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Sellersville to implement fire protection tax


Sellersville officials say that local volunteer firefighters provide an essential safety service at a fraction of the cost of a full-time paid firefighting department.

Still, the expense of running a volunteer company is nonetheless significant. Constant fundraising efforts by the volunteers help, officials say, but the firefighters need a more consistent source of income.

That’s why Sellersville Borough Council voted Monday to implement a new 3-mill fire protection tax in 2020. The tax is expected to raise $116,000 to support fire protection next year.

“The Sellersville Fire Department is all volunteer, and other than some funding that the borough contributes and some state funding, all of the rest of their money is raised through donations from the public and fundraising events such as dinners,” said Sellersville Borough Manager David Rivet.

“Fire equipment and firefighting supplies are very expensive, as are the usual expenses required to maintain a large facility, including liability insurance and upkeep of the facility,” Rivet continued. “Fundraising activities to support these aspects of the department, in addition to firefighting demands, is putting a strain on the time of these community-minded volunteers. Most of the work falls on the same dedicated group of individuals.

“A more reliable funding source is needed to support this valuable, and necessary, operation.”

All total, Sellersville’s local real estate property tax will now be 27 mills next year – up from 24 mills in 2019.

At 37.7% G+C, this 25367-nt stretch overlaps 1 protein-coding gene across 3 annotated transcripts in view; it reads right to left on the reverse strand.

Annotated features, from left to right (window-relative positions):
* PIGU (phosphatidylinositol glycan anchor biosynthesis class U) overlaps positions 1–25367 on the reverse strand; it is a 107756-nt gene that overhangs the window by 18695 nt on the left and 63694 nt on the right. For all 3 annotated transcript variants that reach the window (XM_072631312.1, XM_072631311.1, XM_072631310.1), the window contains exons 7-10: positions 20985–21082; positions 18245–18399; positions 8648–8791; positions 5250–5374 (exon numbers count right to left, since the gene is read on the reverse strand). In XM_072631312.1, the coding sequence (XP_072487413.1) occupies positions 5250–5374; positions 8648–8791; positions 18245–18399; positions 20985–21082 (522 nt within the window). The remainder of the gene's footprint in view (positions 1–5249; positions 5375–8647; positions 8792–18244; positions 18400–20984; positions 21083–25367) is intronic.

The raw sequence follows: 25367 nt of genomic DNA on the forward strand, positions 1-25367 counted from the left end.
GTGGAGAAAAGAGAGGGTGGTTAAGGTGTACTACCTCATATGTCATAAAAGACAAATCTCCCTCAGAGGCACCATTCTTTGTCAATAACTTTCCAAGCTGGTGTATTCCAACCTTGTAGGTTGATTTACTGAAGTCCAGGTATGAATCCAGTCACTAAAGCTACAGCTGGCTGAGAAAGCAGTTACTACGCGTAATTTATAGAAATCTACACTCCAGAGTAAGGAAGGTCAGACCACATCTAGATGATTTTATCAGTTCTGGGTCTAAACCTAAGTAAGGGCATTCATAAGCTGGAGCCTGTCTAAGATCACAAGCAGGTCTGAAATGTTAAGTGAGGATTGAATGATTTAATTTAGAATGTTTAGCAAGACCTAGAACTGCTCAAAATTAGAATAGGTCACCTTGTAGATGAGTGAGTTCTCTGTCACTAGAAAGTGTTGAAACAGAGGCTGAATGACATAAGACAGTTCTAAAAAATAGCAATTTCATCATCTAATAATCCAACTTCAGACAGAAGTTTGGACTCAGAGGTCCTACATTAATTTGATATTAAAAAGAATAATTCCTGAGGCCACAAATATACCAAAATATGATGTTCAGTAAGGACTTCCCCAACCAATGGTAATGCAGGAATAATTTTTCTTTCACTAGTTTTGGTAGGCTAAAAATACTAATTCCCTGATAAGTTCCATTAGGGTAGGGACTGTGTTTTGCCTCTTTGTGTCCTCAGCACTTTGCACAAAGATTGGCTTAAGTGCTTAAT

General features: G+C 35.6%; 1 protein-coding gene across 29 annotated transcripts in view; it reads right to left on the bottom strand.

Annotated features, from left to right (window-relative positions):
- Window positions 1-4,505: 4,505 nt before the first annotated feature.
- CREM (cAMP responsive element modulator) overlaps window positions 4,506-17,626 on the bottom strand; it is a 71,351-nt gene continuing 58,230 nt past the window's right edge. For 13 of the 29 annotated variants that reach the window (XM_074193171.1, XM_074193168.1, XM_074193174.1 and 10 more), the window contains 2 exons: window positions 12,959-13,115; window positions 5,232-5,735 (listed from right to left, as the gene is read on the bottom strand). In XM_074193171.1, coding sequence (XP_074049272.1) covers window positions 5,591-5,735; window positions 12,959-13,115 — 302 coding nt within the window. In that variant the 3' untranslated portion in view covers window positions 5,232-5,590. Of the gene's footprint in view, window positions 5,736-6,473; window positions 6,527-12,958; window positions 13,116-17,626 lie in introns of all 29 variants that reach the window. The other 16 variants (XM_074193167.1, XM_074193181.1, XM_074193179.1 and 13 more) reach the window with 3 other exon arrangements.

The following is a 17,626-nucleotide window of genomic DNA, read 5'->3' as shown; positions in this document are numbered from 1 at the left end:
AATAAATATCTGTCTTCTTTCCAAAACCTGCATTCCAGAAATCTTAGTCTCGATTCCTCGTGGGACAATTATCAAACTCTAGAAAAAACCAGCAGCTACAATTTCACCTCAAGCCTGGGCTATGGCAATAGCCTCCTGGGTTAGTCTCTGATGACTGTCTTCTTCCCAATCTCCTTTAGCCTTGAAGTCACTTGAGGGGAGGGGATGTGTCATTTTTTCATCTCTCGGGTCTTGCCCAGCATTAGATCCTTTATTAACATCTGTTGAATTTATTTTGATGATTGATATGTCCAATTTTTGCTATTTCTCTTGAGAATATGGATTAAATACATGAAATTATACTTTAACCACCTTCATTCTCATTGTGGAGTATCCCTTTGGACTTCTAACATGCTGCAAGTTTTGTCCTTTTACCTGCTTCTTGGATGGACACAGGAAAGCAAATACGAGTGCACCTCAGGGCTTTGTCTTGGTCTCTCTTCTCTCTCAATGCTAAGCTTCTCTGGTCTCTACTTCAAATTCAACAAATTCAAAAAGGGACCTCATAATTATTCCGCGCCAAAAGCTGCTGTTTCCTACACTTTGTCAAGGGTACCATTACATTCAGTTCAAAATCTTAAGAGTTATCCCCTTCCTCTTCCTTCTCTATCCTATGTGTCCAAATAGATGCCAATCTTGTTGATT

A mill is equal to $1 of every $1,000 of a property’s assessed value. To calculate the municipal tax on a Sellersville property, multiply the assessed value of the property by 27 and then divide by 1,000.

For example, a Sellersville property assessed at $30,000 would owe $810 in annual municipal real estate taxes in 2020.

As part of establishing the local property tax rate for 2020, Borough Council also approved the annual budget that will fuel municipal operations and initiatives for next year.

The budget’s expenses total about $3.93 million – a tally that includes expenses related to fire protection, sewer service and the “general fund.” The general fund, with expenses at about $2.74 million, pays for essentials that include borough administration, police protection and more.

Rivet noted that, in 2020, Sellersville plans to use a grant of $122,500 to help pay for a trail rehabilitation and handicap access improvement project at Lenape Park. Work is expected to begin next summer.

Meanwhile, Sellersville also plans to repave Nanlyn Avenue, Township Road and Chadwyck Circle next year at an estimated cost of $262,000.